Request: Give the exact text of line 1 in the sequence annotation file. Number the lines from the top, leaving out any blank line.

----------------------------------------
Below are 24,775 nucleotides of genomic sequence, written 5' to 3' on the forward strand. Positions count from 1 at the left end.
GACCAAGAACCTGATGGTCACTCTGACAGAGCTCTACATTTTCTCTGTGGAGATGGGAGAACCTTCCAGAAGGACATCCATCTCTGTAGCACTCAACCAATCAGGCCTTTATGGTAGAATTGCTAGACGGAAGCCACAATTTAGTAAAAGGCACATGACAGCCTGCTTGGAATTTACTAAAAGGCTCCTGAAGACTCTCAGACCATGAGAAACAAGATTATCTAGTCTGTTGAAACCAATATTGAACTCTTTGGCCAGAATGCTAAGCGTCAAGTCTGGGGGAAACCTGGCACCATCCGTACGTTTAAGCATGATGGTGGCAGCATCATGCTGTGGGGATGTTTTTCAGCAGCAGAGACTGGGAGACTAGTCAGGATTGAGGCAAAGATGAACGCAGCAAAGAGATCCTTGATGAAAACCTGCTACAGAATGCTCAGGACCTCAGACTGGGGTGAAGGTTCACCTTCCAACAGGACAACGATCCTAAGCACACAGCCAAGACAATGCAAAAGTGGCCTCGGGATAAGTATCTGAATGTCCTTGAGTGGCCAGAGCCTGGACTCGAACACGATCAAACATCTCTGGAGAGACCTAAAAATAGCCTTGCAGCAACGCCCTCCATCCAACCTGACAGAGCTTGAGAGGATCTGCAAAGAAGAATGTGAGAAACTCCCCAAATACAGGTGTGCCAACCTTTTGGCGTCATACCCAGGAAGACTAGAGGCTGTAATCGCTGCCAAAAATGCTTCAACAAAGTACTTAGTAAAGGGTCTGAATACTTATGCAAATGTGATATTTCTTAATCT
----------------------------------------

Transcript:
Below are 24,775 nucleotides of genomic sequence, written 5' to 3' on the forward strand. Positions count from 1 at the left end.